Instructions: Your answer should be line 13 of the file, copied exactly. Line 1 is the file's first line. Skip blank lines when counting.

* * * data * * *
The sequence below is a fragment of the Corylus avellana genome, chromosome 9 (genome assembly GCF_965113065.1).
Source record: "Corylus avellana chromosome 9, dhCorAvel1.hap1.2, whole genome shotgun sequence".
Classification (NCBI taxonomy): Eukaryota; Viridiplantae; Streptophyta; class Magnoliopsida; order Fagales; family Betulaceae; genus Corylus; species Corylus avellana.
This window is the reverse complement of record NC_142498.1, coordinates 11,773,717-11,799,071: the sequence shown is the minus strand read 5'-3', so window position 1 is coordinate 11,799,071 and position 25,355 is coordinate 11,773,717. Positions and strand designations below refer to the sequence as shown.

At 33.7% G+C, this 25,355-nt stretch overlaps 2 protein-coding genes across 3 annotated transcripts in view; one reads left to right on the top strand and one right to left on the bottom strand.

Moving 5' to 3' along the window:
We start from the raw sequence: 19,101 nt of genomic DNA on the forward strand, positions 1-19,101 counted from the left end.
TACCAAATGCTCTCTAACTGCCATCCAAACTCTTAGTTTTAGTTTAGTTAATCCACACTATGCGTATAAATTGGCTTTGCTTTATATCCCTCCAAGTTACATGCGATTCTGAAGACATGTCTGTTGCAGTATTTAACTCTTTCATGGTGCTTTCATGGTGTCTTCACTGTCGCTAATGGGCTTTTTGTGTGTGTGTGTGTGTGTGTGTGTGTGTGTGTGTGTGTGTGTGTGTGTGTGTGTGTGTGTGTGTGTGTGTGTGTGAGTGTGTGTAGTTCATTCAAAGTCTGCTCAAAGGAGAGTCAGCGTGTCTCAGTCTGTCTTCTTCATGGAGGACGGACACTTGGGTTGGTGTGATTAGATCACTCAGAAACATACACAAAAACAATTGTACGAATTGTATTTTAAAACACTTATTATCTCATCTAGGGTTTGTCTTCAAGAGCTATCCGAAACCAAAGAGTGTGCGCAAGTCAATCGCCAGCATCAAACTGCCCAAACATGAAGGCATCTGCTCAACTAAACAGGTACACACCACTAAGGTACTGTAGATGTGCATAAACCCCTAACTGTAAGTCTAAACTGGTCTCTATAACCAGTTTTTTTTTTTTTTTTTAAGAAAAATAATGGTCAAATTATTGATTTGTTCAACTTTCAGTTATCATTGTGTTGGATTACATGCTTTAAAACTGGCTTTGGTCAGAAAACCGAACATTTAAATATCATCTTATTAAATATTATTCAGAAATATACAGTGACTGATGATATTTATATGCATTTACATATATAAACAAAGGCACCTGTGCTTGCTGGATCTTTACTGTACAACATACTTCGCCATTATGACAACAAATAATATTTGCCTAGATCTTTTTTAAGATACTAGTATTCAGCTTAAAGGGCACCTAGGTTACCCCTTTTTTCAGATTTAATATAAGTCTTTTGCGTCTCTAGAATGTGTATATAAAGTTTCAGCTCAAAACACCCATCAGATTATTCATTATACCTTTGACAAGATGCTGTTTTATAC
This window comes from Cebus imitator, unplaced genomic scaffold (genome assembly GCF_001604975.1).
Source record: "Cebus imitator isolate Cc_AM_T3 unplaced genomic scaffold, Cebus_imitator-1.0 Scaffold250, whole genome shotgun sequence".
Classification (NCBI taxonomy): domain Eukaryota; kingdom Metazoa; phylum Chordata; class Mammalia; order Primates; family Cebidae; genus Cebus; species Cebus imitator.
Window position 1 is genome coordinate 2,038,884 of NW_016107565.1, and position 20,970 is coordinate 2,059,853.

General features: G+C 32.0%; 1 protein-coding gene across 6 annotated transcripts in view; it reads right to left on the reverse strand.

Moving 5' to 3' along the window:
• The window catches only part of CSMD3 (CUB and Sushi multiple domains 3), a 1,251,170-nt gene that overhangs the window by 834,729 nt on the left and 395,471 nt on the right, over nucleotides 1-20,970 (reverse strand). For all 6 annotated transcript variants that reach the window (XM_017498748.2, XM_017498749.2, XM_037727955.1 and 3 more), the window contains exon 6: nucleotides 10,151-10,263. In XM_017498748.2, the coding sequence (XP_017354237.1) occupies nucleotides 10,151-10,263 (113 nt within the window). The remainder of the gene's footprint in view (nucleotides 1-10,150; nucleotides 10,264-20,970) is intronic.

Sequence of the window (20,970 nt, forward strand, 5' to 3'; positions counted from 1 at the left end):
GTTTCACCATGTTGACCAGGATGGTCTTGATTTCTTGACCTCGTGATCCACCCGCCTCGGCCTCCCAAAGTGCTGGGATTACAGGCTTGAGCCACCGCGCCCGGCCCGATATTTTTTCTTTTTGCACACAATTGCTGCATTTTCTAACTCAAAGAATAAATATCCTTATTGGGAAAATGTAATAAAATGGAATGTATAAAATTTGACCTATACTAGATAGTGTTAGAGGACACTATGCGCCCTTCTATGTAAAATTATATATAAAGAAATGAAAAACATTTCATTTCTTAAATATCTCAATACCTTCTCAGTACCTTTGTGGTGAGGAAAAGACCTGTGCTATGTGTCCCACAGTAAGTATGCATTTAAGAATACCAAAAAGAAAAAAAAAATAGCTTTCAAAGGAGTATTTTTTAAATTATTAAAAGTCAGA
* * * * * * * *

General features: G+C 32.0%; 1 protein-coding gene across 6 annotated transcripts in view; it reads right to left on the reverse strand.